Wounded Warrior Project's Ryan Kules on combatting PTSD

Exposure to traumatic combat and operational experiences affects service members and veterans not only spiritually and psychologically, but also socially. Unfortunately, the stigma associated with veterans’ mental health creeps through society as an increasing number of warriors cope with mental health issues.

As the largest veterans service organization in the world, the Wounded Warrior Project leads the charge to eliminate the stigma. Through the support of donors, it offers veterans free, specialized mental health programs and services that provide safe, private environments for warriors to express themselves. And there are three ways the public can help break through the stigma.

First, educate yourself. PTSD is not just something veterans deal with. Family members, neighbors, and friends can be coping with it. Anyone who experiences a traumatic event could develop it. First responders during 9/11 are a prime example. Those who are rape survivors, grew up in an abusive home, endured a natural disaster or horrific car accident, or any traumatic experience could potentially develop PTSD.

Talk about PTSD. Warriors experience different types of trauma, but it doesn’t mean they are dangerous. In fact, it’s the opposite. People tend to isolate themselves after trauma to avoid triggers. Bringing these issues to the forefront can open doors. From warriors sharing their daily struggles with family, caregivers, or fellow warriors to simply raising awareness for the general public, Wounded Warrior and other VSOs have programs and services that can help start that dialogue. We also have an innovative mental health support line, WWP Talk, where warriors can receive weekly emotional support over the phone.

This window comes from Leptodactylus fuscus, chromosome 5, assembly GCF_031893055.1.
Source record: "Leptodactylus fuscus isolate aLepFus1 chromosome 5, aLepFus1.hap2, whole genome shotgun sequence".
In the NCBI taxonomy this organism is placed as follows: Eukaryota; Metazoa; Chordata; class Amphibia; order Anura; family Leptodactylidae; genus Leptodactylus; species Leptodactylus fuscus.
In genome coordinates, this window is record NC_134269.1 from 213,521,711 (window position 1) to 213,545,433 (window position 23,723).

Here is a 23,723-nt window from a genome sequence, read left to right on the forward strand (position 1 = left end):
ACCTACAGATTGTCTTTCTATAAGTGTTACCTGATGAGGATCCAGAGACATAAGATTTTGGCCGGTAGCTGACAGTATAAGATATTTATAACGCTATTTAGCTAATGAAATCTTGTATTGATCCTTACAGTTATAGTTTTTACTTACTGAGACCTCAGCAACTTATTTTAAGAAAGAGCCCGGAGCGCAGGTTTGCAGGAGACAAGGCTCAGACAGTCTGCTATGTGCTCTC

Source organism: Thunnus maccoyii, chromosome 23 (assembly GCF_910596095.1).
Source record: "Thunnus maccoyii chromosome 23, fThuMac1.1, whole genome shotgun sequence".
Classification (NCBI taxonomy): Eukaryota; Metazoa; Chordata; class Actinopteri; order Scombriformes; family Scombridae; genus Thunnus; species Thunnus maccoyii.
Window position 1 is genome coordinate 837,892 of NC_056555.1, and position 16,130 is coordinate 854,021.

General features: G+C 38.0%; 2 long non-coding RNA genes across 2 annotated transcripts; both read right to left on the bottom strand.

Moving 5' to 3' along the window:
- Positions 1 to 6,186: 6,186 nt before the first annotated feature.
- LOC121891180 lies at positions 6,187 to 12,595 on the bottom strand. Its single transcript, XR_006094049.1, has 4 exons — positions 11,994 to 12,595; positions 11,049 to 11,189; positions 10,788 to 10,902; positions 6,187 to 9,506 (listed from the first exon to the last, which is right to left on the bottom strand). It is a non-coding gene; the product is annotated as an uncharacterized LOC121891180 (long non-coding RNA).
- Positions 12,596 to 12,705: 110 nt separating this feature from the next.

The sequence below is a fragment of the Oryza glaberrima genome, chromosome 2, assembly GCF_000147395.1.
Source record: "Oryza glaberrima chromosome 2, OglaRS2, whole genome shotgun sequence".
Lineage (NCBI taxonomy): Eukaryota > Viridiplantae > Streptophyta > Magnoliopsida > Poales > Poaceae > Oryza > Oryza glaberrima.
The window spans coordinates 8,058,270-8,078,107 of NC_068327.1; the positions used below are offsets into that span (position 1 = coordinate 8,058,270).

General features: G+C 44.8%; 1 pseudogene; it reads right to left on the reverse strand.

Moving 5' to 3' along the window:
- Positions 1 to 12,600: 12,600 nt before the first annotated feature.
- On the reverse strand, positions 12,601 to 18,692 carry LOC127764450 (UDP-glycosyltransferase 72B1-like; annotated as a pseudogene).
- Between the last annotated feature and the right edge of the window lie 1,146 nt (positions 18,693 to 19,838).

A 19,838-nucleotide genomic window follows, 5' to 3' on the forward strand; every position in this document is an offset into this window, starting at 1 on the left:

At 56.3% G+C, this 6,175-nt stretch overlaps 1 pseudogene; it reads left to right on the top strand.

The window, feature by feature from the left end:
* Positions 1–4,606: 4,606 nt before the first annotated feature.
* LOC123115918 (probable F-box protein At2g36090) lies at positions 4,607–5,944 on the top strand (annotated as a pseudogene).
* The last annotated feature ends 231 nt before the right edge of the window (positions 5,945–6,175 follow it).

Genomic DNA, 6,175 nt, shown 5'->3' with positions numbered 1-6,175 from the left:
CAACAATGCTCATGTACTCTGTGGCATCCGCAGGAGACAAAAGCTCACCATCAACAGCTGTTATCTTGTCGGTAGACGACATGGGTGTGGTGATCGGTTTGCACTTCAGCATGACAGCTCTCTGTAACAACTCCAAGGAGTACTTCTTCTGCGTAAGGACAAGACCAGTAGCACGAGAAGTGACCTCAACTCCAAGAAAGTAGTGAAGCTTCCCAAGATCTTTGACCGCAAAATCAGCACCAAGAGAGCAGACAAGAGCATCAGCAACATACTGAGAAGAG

Finally, lead by example. Warriors suffering from the invisible wounds of war are not broken. They are just like you and me. Be careful of preconceived judgments, and be mindful of how you think and speak. Using words such as "coping" and "managing" versus "suffering" and "struggling" when discussing PTSD with warriors is an empowering way to communicate with warriors. Begin incorporating positive verbal and nonverbal communication when discussing general mental wellness – you never know who is watching and learning from your example.

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